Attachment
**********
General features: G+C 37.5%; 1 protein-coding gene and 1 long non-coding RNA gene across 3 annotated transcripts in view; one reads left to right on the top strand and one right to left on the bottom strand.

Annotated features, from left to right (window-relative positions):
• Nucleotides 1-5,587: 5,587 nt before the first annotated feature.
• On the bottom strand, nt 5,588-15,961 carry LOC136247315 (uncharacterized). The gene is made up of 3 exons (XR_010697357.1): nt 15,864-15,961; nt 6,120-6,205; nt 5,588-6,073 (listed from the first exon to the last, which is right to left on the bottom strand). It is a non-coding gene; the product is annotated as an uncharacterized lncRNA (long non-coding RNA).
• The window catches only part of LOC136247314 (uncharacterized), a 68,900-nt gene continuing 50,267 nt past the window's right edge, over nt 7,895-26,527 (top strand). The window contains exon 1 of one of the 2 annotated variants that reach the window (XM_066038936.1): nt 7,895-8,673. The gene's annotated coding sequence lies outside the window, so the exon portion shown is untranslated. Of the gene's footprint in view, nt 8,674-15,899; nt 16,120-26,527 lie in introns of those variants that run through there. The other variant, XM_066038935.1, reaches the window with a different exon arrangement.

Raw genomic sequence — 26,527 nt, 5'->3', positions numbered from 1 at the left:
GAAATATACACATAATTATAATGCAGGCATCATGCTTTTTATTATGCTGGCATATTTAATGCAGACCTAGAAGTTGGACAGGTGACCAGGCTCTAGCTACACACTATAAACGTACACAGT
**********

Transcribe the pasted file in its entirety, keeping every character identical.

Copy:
General features: G+C 37.5%; 1 protein-coding gene and 1 long non-coding RNA gene across 3 annotated transcripts in view; one reads left to right on the top strand and one right to left on the bottom strand.

Annotated features, from left to right (window-relative positions):
• Nucleotides 1-5,587: 5,587 nt before the first annotated feature.
• On the bottom strand, nt 5,588-15,961 carry LOC136247315 (uncharacterized). The gene is made up of 3 exons (XR_010697357.1): nt 15,864-15,961; nt 6,120-6,205; nt 5,588-6,073 (listed from the first exon to the last, which is right to left on the bottom strand). It is a non-coding gene; the product is annotated as an uncharacterized lncRNA (long non-coding RNA).
• The window catches only part of LOC136247314 (uncharacterized), a 68,900-nt gene continuing 50,267 nt past the window's right edge, over nt 7,895-26,527 (top strand). The window contains exon 1 of one of the 2 annotated variants that reach the window (XM_066038936.1): nt 7,895-8,673. The gene's annotated coding sequence lies outside the window, so the exon portion shown is untranslated. Of the gene's footprint in view, nt 8,674-15,899; nt 16,120-26,527 lie in introns of those variants that run through there. The other variant, XM_066038935.1, reaches the window with a different exon arrangement.

Raw genomic sequence — 26,527 nt, 5'->3', positions numbered from 1 at the left:
GAAATATACACATAATTATAATGCAGGCATCATGCTTTTTATTATGCTGGCATATTTAATGCAGACCTAGAAGTTGGACAGGTGACCAGGCTCTAGCTACACACTATAAACGTACACAGT